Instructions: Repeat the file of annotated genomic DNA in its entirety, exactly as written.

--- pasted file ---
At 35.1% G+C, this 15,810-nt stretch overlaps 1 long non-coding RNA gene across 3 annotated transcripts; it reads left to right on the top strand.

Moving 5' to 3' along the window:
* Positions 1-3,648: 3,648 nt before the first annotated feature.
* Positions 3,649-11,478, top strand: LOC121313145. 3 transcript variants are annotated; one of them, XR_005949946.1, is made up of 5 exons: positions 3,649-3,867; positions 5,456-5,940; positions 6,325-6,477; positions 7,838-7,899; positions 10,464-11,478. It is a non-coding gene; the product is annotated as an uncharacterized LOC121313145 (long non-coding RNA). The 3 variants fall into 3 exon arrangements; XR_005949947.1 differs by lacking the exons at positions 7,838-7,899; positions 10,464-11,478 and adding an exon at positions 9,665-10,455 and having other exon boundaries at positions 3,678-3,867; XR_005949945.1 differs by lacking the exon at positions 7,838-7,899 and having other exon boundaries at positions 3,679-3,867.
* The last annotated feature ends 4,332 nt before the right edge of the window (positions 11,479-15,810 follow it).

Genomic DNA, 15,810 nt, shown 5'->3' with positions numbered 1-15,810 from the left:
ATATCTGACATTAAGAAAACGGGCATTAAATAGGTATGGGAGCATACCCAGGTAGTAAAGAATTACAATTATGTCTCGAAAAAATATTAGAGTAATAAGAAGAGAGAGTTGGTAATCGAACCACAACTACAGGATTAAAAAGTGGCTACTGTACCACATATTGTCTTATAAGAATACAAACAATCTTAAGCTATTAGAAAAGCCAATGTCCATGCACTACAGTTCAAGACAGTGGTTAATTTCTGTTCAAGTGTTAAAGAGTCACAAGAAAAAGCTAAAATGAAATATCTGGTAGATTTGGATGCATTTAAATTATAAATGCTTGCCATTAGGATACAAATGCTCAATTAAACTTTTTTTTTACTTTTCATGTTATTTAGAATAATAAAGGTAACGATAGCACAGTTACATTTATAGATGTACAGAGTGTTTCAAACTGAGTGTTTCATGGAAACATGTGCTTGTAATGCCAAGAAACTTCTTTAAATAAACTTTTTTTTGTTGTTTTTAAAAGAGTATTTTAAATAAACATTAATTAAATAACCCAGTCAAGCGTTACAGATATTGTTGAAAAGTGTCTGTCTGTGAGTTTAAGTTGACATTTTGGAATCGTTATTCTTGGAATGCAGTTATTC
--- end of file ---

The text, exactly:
At 35.1% G+C, this 15,810-nt stretch overlaps 1 long non-coding RNA gene across 3 annotated transcripts; it reads left to right on the top strand.

Moving 5' to 3' along the window:
* Positions 1-3,648: 3,648 nt before the first annotated feature.
* Positions 3,649-11,478, top strand: LOC121313145. 3 transcript variants are annotated; one of them, XR_005949946.1, is made up of 5 exons: positions 3,649-3,867; positions 5,456-5,940; positions 6,325-6,477; positions 7,838-7,899; positions 10,464-11,478. It is a non-coding gene; the product is annotated as an uncharacterized LOC121313145 (long non-coding RNA). The 3 variants fall into 3 exon arrangements; XR_005949947.1 differs by lacking the exons at positions 7,838-7,899; positions 10,464-11,478 and adding an exon at positions 9,665-10,455 and having other exon boundaries at positions 3,678-3,867; XR_005949945.1 differs by lacking the exon at positions 7,838-7,899 and having other exon boundaries at positions 3,679-3,867.
* The last annotated feature ends 4,332 nt before the right edge of the window (positions 11,479-15,810 follow it).

Genomic DNA, 15,810 nt, shown 5'->3' with positions numbered 1-15,810 from the left:
ATATCTGACATTAAGAAAACGGGCATTAAATAGGTATGGGAGCATACCCAGGTAGTAAAGAATTACAATTATGTCTCGAAAAAATATTAGAGTAATAAGAAGAGAGAGTTGGTAATCGAACCACAACTACAGGATTAAAAAGTGGCTACTGTACCACATATTGTCTTATAAGAATACAAACAATCTTAAGCTATTAGAAAAGCCAATGTCCATGCACTACAGTTCAAGACAGTGGTTAATTTCTGTTCAAGTGTTAAAGAGTCACAAGAAAAAGCTAAAATGAAATATCTGGTAGATTTGGATGCATTTAAATTATAAATGCTTGCCATTAGGATACAAATGCTCAATTAAACTTTTTTTTTACTTTTCATGTTATTTAGAATAATAAAGGTAACGATAGCACAGTTACATTTATAGATGTACAGAGTGTTTCAAACTGAGTGTTTCATGGAAACATGTGCTTGTAATGCCAAGAAACTTCTTTAAATAAACTTTTTTTTGTTGTTTTTAAAAGAGTATTTTAAATAAACATTAATTAAATAACCCAGTCAAGCGTTACAGATATTGTTGAAAAGTGTCTGTCTGTGAGTTTAAGTTGACATTTTGGAATCGTTATTCTTGGAATGCAGTTATTC